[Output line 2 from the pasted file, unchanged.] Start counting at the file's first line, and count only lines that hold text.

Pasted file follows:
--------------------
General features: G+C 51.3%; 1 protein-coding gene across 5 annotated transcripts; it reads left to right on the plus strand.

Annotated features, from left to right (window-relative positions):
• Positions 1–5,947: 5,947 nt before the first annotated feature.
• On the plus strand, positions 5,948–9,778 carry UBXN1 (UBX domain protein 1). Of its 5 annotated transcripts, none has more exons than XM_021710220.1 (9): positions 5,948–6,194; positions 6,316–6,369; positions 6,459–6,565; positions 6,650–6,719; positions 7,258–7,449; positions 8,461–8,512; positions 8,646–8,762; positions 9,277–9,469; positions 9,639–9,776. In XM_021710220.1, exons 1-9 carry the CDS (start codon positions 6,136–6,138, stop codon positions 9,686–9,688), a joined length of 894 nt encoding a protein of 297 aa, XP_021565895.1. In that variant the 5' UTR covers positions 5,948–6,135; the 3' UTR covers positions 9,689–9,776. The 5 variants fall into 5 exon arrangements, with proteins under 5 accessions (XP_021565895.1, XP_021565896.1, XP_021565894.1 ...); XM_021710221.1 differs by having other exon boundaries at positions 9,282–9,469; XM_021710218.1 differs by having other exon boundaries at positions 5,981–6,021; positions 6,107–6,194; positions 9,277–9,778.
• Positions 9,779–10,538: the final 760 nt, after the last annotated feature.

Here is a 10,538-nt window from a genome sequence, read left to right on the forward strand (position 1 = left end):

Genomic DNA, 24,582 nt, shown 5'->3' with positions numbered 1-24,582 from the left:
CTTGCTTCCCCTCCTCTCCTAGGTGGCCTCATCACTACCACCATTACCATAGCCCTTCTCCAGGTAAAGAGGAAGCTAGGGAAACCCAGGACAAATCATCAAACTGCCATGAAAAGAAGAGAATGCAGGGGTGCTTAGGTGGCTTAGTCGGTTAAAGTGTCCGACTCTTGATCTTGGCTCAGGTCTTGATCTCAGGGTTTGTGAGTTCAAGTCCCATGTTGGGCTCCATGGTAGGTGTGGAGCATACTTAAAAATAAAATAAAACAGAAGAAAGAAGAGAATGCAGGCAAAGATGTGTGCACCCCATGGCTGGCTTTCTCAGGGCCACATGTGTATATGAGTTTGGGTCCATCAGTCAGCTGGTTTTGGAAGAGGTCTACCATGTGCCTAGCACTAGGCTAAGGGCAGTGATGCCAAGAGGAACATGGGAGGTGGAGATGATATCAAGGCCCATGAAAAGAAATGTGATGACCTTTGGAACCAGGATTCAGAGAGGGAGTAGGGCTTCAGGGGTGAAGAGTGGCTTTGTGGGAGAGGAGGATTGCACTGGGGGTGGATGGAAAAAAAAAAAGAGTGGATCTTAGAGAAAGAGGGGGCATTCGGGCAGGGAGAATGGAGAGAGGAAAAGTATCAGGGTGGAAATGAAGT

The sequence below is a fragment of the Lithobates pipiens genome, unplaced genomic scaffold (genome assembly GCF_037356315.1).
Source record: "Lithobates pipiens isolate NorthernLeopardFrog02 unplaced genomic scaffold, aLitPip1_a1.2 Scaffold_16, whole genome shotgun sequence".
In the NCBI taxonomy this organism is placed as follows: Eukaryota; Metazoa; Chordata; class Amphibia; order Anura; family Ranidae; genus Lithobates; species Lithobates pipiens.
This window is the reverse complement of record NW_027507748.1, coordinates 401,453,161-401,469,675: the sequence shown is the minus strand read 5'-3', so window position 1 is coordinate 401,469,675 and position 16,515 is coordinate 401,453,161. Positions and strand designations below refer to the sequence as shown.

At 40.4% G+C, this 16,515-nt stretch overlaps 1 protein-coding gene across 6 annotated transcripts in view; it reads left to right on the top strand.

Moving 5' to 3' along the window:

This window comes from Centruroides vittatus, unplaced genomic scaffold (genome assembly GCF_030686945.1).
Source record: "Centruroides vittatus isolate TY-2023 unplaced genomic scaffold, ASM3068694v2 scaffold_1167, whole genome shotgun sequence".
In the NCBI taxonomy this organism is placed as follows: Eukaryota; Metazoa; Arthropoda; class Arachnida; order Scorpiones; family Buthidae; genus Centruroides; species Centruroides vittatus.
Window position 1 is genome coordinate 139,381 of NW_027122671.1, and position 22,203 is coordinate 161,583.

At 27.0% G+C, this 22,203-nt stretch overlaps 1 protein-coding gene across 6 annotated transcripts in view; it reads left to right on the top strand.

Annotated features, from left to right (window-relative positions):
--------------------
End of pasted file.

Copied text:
Annotated features, from left to right (window-relative positions):